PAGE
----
Skip to main content

As Scouting Combine beckons, Seahawks scouts already have done their due diligence

Behind the scenes: Coming off draft meetings that began in Phoenix the week of the Super Bowl and concluded last Friday, the Seahawks are off to Indianapolis looking for even more building-block players.


As John Schneider emerged from another marathon session in the Draft Room, the Seahawks' general manager was blinded by the light.

No, Schneider had not just been struck by a bolt of inspiration as to which player the team might select with the 31st pick in the NFL Draft on April 30. It was the late-afternoon sunshine blasting through the windows on the south side of Virginia Mason Athletic Center last week that had Schneider shielding his eyes.

With Schneider and his staff heading to Indianapolis this week for the NFL Scouting Combine, they have been spending a lot of time in dark rooms evaluating and re-evaluating this year's draft class. The meetings started three weeks ago in Phoenix, when the current players were preparing for their Super Bowl XLIX matchup with the New England Patriots. The position-by-position sessions continued once Schneider and the scouts returned to VMAC, finally wrapping up last Friday.

There's also the start of free agency on March 10 to deal with, as well as the ongoing negotiations for contract extensions with quarterback Russell Wilson and running back Marshawn Lynch. But the draft has provided the sustenance for the two-time Super Bowl team Schneider and coach Pete Carroll have been so busy building since they arrived in January 2010.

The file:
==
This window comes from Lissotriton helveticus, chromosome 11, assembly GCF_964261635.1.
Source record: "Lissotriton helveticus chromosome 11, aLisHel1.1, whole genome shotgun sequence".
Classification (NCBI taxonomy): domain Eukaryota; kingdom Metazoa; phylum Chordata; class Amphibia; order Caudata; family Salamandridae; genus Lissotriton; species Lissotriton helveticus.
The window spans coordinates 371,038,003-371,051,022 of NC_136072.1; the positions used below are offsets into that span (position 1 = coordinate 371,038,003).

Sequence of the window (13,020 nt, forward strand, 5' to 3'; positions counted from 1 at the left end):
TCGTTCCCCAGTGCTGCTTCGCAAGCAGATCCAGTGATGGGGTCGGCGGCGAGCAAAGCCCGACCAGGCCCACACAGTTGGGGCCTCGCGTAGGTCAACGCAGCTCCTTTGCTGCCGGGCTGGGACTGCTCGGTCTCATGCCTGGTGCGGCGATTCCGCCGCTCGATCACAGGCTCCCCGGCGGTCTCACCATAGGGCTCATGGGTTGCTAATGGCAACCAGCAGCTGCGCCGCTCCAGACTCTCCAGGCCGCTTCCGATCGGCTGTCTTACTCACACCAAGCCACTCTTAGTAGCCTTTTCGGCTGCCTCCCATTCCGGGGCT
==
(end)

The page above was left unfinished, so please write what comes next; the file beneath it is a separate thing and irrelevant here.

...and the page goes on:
"This is our busy time of year," director of college scouting Scott Fitterer said. "Even though the season ended, this is where it picks up for us."

For the scouts, the "busy time" began in January with the college all-star games.

"That's really our first chance to sit down with the players and get to know them," Fitterer said. "We've evaluated them. We've heard from coaches about how they work, their character. So we know from secondary sources about the players. But this was our chance to sit down, talk to them and figure out who they are – the person, and the path they've taken to get where they are."

There are interview sessions at the Combine, as well. But they're limited to 15 minutes and most of the players have been coached on how to respond to questions.

"And the players tend to open up more in a one-on-one situation than in a group," Fitterer said in comparing the two interview opportunities.   

Fitterer oversees the college scouting department – which also includes national scouts Matt Berry and Ed Dodds; area scouts Jason Barnes, Todd Brunner, Aaron Hineline, Jim Nagy and Tyler Ramsey; National Football Scouting representative Josh Graff; and college scouting coordinator Kirk Parrish.

At the Combine, Carroll and his staff and director of pro personnel Trent Kirchner and his staff will get their first up-close-and-personal looks at the players these scouts have been analyzing for the past year, or longer.

By the time the Draft arrives, all these analytical avenues will have reached a common ground when it comes to which players best suit the way Carroll wants to play. And the Seahawks' consensus rarely matches those of the so-called experts.